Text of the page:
Air Force Could Be Using Air Taxis in 2023

July 30th, 2021   •   Comments Off on Air Force Could Be Using Air Taxis in 2023   
Air Force Could Be Using Air Taxis in 2023

U.S. Air Force leadership watched a manned demonstration of LIFT Aircraft’s single-seat HEXA, one of fifteen companies contracted through Agility Prime’s Air Race to Certification. (Kenneth Swartz / eVTOL.news)

The U.S. Air Force’s Agility Prime program has been investing in the development of electric air taxis and could have one of these aircraft in use by 2023, Col. Nathan Diller, AFWERX director, said during AUVSI’s virtual Unmanned Systems Defense 2021 keynote on July 28. 

“We’re looking at a variety of different use cases so that by 2023, we are positioned to bring this capability to an operational capability in our Department of the Air Force,” Diller said. 

Since Agility Prime was launched in April of 2020, the program has awarded military airworthiness certificates and over 200 small business technology transfer contracts. 

A LIFT Aircraft electronic vertical takeoff and landing aircraft sits on a trailer at Austin-Bergstrom International Airport, Texas, March 24, 2021. The eVTOL was transported from Ohio to Texas by the 79th Rescue Squadron as part of an ongoing relationship between industry partners and Air Force units that are working together to develop emerging technologies in support of tomorrow’s fight. (U.S. Air Force photo by Senior Airman Jacob T. Stephens)

In December of 2020, Agility Prime awarded the first electric vertical takeoff and landing (eVTOL) military airworthiness to Joby Aviation, now Joby Aero. Now, four companies—Joby, Lift, Beta Technologies, and Kitty Hawk—all have military airworthiness certificates. Diller said these certificates help to reduce regulatory risk and allow the military to compensate companies for test flights. 

“We’re looking to help the regulatory risk reduction and we’ve been able to show that just over the last year, with four of our aircraft going through our Air Force airworthiness processes,” Diller said. “We had first Joby followed by Lift, Beta, and most recently Kitty Hawk…These early flight test opportunities, early airworthiness, also gives us an opportunity to pay companies for directed government flight test, so in the near term helping to reduce that financial risk by these early adoption opportunities, early contracts, for the companies that are out there.” 

Agility Prime awarded Beta’s ALIA eVTOL aircraft the first electric aircraft airworthiness certificate for manned flight in May of 2021.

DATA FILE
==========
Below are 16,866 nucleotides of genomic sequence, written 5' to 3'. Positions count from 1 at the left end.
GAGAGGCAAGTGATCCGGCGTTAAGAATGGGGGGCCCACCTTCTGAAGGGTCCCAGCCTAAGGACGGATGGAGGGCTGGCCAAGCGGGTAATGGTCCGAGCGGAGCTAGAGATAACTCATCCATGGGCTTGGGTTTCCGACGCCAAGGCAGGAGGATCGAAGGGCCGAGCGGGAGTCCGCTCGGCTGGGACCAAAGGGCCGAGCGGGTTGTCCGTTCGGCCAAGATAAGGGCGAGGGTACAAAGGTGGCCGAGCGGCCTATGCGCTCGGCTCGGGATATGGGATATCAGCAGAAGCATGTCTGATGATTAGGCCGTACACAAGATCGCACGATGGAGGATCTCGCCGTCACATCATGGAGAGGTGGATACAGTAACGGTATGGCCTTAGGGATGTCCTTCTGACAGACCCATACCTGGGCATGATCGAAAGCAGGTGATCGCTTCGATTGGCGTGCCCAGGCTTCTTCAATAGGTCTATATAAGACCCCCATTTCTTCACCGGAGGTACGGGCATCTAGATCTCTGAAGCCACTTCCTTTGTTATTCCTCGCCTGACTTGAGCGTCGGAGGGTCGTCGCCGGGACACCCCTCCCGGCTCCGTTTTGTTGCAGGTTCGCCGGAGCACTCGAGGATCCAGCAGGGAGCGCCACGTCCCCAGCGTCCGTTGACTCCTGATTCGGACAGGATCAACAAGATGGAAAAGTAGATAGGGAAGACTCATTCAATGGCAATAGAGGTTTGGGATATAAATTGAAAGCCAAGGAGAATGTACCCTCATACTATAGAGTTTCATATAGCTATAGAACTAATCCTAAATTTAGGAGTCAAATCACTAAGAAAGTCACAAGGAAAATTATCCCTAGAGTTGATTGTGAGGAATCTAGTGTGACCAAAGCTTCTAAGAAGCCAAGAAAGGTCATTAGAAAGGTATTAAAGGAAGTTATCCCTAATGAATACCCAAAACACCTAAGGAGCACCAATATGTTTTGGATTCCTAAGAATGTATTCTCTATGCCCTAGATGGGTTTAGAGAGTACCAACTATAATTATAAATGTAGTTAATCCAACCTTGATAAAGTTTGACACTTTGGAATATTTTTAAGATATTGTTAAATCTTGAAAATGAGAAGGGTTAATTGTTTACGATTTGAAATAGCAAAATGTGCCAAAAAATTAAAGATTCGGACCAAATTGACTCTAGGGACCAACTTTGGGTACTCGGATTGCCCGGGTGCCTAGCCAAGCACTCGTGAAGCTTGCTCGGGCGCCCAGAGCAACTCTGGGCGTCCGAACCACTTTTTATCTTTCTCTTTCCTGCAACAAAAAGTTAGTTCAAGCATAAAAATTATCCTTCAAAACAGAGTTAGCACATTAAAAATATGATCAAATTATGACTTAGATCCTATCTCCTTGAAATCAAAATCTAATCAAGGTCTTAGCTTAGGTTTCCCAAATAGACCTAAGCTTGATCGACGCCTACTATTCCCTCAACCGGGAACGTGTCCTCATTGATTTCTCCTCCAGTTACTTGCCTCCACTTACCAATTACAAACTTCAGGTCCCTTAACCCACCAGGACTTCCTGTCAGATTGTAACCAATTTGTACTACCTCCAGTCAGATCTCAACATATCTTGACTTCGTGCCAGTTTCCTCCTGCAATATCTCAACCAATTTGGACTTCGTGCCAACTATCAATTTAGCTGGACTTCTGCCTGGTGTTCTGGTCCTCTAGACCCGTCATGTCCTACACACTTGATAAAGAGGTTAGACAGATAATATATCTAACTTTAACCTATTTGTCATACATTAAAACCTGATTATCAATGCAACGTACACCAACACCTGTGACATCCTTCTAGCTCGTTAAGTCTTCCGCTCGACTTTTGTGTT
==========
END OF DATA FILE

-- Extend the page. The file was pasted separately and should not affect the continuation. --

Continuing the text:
An Air Force pararescue jump (PJ) expert evaluates how to load a simulated injured survivor or “Rescue Randy” into Kitty Hawk’s Heaviside vehicle as part of a personnel rescue scenario. The event demonstrated dual-use capability for civil and government applications. (Kitty Hawk)

“Achieving the first manned airworthiness authorization in the Agility Prime program is a key milestone,” Diller said in a statement in May. “This not only unlocks the opportunity to begin Air Force directed manned flight tests, but it also shows the high level of maturity of this technology and the high level of maturity of Agility Prime partner companies like BETA.”

The program also conducted its first operational exercise in May with an experiment with Kitty Hawk looking at medical evacuation uses for these aircraft. 

“In just May of this year, working with Kitty Hawk, and looking with our operators to see what would it look like to do medical evacuation with vehicles like this, [to] provide first responders with these vehicles and seeing, they’re really are true dual-use capability,” Diller said. “Seeing that something that is compliant, that supports Americans with disabilities, also is very helpful for a downed pilot.” 

These aircraft will allow the Air Force to conduct operations without the necessity of a runway, Diller said. The Air Force is also interested in investing in these platforms to develop autonomy and electric technologies. 

“In the department Air Force, we are indeed interested in being able to conduct operations away from the runway, and in order to do that, we’ve looked at a variety of vertical takeoff and landing concepts and like the commercial sector,” Diller said. “We are very excited about the potential for reduced operations and sustainment costs, opportunities for large economies of scale in production to make a relatively low-cost vertical takeoff and landing platform, opportunities for simplified vehicle operations or autonomy that would allow near term of reduced risk to life through augmentation for pilots and potentially, eventually but potentially, not having to have those pilots necessarily in the aircraft at all. How can we help lead that autonomy industry? We’re very excited about electrification and everything that electrification has to offer.” 

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